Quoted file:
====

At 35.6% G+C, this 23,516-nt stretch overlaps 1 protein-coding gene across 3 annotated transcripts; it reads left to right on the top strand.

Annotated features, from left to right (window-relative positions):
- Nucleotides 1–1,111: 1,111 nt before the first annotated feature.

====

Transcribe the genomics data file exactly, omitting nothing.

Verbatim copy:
At 35.6% G+C, this 23,516-nt stretch overlaps 1 protein-coding gene across 3 annotated transcripts; it reads left to right on the top strand.

Annotated features, from left to right (window-relative positions):
- Nucleotides 1–1,111: 1,111 nt before the first annotated feature.